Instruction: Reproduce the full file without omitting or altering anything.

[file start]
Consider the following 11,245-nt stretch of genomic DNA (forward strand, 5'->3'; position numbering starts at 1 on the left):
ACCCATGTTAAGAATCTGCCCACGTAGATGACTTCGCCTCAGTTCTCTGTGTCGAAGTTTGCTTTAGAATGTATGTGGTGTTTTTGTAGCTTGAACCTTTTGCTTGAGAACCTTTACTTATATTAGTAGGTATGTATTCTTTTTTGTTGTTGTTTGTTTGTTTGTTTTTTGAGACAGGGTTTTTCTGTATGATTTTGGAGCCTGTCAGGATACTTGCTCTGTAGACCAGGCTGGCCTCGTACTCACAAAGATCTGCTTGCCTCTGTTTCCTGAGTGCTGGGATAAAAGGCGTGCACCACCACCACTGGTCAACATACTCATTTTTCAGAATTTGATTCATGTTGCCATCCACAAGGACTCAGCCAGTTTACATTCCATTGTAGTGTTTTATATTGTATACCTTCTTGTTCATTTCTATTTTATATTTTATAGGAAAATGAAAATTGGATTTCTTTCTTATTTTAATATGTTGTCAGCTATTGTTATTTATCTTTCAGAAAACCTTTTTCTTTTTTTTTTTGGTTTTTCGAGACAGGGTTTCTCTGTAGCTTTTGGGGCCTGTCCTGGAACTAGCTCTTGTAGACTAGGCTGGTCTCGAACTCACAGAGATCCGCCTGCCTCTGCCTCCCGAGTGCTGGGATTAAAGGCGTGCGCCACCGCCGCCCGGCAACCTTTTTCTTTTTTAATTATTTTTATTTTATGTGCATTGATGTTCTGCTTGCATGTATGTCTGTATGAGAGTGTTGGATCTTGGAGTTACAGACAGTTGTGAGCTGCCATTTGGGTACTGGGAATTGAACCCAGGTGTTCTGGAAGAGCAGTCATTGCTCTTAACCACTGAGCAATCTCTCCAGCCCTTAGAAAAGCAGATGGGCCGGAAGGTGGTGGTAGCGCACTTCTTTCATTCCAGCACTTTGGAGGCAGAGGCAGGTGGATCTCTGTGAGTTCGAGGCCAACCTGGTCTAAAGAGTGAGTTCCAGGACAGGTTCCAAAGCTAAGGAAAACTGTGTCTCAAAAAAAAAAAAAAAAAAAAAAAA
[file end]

Consider the following 11,245-nt stretch of genomic DNA (forward strand, 5'->3'; position numbering starts at 1 on the left):
ACCCATGTTAAGAATCTGCCCACGTAGATGACTTCGCCTCAGTTCTCTGTGTCGAAGTTTGCTTTAGAATGTATGTGGTGTTTTTGTAGCTTGAACCTTTTGCTTGAGAACCTTTACTTATATTAGTAGGTATGTATTCTTTTTTGTTGTTGTTTGTTTGTTTGTTTTTTGAGACAGGGTTTTTCTGTATGATTTTGGAGCCTGTCAGGATACTTGCTCTGTAGACCAGGCTGGCCTCGTACTCACAAAGATCTGCTTGCCTCTGTTTCCTGAGTGCTGGGATAAAAGGCGTGCACCACCACCACTGGTCAACATACTCATTTTTCAGAATTTGATTCATGTTGCCATCCACAAGGACTCAGCCAGTTTACATTCCATTGTAGTGTTTTATATTGTATACCTTCTTGTTCATTTCTATTTTATATTTTATAGGAAAATGAAAATTGGATTTCTTTCTTATTTTAATATGTTGTCAGCTATTGTTATTTATCTTTCAGAAAACCTTTTTCTTTTTTTTTTTGGTTTTTCGAGACAGGGTTTCTCTGTAGCTTTTGGGGCCTGTCCTGGAACTAGCTCTTGTAGACTAGGCTGGTCTCGAACTCACAGAGATCCGCCTGCCTCTGCCTCCCGAGTGCTGGGATTAAAGGCGTGCGCCACCGCCGCCCGGCAACCTTTTTCTTTTTTAATTATTTTTATTTTATGTGCATTGATGTTCTGCTTGCATGTATGTCTGTATGAGAGTGTTGGATCTTGGAGTTACAGACAGTTGTGAGCTGCCATTTGGGTACTGGGAATTGAACCCAGGTGTTCTGGAAGAGCAGTCATTGCTCTTAACCACTGAGCAATCTCTCCAGCCCTTAGAAAAGCAGATGGGCCGGAAGGTGGTGGTAGCGCACTTCTTTCATTCCAGCACTTTGGAGGCAGAGGCAGGTGGATCTCTGTGAGTTCGAGGCCAACCTGGTCTAAAGAGTGAGTTCCAGGACAGGTTCCAAAGCTAAGGAAAACTGTGTCTCAAAAAAAAAAAAAAAAAAAAAAAA